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Michigan Volunteers “Treat” Customers with Cookies for a Cause

A young woman taking cookies out of the oven.
Katie VanHamme takes cookies out of the oven.

There’s a “sweet” business booming in Detroit these days.

Bakers churn out batter for cookies, muffins, and various other pastries. Receptionists fill out order forms and schedule delivery shipments. Marketers spread the word about the business and sell delicious goods.

Oh, and it’s all staffed by volunteers with intellectual disabilities.

Indeed, the Mi Cookie Project, a non-profit commercial bakery headquartered in Melvindale, Michigan, strives to prove to metropolitan Detroit that people with intellectual disabilities are not able only work, but also be the cornerstone of a business.

Maggie Gibson, the Chief Operating Officer of Mi Cookie Project, began the business in 2016 with enthusiastic encouragement from the Special Olympics Michigan community.

“I’ve been involved with Special Olympics in some capacity since 1976, and when we started the Mi Cookie Project, all of my initial support came from my connections at Special Olympics,” Maggie said. “Athletes, parents and coaches all wanted to see this business become a reality.”

A young man preparing cookie batter.
Jimmy Hamrick blends together batter in the Mi Cookie Project kitchen.

All but two of the Mi Cookie Project’s staffers are Special Olympics Michigan athletes, including Katie VanHamme and Jimmy Hamrick.

Katie has been involved with Special Olympics for 18 years and plays a plethora of sports, including basketball, softball and swimming.

However, it was an interest in soccer which sparked the relationship between her and the Mi Cookie Project.

“One day I was at soccer practice, and Maggie happened to be there and asked if I wanted to get involved in the Mi Cookie Project,” Katie said. “The word ‘no’ is not in my vocabulary, and so I started the following week.”

Jimmy Hamrick is in his eleventh year of involvement with Special Olympics where, like Katie, he plays a multitude of sports, including floor hockey, bowling and kayaking.

He began volunteering at the Mi Cookie Project after building a relationship with Maggie at Special Olympics events. Though he holds a full-time job at a local grocery store, he works with his manager dedicate one day to volunteering at the bakery.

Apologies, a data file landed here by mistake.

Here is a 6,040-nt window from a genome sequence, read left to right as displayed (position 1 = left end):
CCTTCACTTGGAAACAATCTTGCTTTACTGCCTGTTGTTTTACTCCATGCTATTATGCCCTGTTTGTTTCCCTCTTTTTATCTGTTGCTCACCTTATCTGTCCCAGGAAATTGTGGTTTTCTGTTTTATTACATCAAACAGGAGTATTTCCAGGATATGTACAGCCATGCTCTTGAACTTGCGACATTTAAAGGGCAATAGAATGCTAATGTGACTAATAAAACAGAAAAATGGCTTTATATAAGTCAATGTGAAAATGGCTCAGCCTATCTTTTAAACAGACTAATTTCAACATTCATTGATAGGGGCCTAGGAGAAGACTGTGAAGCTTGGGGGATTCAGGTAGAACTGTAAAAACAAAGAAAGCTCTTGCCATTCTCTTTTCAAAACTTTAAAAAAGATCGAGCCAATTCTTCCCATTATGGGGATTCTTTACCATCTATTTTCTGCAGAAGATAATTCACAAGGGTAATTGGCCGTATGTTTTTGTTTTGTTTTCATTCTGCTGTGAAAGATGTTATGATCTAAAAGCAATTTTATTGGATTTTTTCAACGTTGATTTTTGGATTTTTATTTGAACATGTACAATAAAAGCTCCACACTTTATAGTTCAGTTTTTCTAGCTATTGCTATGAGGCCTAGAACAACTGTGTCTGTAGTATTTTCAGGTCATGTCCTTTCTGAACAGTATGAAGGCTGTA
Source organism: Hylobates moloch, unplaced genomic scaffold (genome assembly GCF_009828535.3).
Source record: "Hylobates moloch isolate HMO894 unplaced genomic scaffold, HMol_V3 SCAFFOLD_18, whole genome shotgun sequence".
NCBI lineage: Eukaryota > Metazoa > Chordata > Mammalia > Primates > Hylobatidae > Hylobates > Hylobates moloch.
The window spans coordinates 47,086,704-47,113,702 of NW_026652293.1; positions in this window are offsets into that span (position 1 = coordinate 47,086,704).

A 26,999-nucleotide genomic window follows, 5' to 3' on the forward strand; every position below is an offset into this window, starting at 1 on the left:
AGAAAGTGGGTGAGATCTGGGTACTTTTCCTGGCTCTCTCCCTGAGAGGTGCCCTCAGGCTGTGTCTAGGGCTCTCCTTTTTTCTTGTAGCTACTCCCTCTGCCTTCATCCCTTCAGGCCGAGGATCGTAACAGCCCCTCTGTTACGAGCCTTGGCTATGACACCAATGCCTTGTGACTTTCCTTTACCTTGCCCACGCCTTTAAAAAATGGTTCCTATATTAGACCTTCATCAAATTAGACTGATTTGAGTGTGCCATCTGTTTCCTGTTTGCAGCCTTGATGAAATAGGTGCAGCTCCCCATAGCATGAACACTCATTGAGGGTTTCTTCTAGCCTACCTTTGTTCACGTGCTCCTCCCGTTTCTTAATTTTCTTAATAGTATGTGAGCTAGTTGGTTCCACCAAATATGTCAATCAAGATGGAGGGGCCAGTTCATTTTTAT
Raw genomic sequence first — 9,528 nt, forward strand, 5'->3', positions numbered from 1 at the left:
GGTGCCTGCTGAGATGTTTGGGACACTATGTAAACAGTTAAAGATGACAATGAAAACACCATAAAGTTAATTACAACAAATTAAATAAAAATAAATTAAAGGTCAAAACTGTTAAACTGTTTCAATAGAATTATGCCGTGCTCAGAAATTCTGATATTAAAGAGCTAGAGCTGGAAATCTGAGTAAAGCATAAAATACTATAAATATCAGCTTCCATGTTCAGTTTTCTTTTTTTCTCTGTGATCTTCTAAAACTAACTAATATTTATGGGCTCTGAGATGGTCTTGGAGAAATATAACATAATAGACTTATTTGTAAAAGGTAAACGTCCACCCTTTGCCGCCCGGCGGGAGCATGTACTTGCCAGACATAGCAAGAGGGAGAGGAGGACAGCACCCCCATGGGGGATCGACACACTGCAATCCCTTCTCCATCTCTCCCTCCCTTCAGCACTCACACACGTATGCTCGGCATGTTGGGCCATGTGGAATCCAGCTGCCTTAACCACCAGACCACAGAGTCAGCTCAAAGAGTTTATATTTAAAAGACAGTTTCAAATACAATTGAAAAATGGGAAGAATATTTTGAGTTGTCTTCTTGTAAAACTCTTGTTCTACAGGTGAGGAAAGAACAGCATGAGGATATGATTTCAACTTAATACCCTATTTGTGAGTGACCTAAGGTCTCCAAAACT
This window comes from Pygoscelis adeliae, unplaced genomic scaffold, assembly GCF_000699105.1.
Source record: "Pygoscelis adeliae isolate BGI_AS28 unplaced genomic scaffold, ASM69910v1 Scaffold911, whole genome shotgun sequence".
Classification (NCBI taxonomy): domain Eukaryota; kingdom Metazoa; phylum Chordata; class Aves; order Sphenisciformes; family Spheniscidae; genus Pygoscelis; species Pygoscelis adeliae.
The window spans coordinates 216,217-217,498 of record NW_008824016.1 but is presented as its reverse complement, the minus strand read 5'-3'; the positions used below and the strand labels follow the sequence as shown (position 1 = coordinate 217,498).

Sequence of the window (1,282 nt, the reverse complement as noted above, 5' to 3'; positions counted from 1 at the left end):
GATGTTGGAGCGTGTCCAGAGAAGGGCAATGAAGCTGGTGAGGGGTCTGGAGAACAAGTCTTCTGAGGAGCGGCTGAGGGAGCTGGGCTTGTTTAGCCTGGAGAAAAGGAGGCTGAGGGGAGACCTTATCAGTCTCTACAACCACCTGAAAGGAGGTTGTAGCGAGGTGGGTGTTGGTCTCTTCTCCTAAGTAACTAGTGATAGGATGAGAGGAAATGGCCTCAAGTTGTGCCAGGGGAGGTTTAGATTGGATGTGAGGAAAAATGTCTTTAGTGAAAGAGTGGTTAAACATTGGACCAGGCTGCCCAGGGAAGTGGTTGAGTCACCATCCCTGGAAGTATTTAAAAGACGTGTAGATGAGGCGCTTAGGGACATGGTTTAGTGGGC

“Competing in Special Olympics is a fun time and has brought be new friendships,” Jimmy said. “And here at Mi Cookie Project, I’ve been able to meet even more people and make new friends.”

A group of people show off their batch of cookies.
Jimmy Hamrick, Maggie Gibson and Kate VanHamme smile with their fresh-baked cookies.

While most of the Mi Cookie Project’s orders come from Michigan, they have shipped various goods all over the world, particularly to deployed military servicemen and women.

“Paying it forward is what we strive to do at Mi Cookie Project,” Maggie said. “Our staff here volunteers in other areas of the community as we work together to build a better world for everyone.”

Later this summer, over 20 nations will send delegations to Detroit for the Unified Cup, and the Mi Cookie Project has already gotten involved.

Last month, they welcomed Special Olympics staffers at a series of Unified Cup-related meetings held in Detroit by sharing their story and providing some treats.

“It was great to meet new people and talk about cookies and Special Olympics,” Jimmy said.

Whether they are on the Special Olympics playing field or in the bakery, volunteers like Katie and Jimmy continue to reach new heights and serve their communities. And despite the challenges they face each day, it’s all about the process toward success.

“In order to help with my mentality, I repeat to myself part of the Special Olympics Athletes’ Oath: ‘Let me be brave in the attempt,’” Katie said.

To learn more about the Mi Cookie Project, head to their Facebook page or give them a call at (734) 770-2223.

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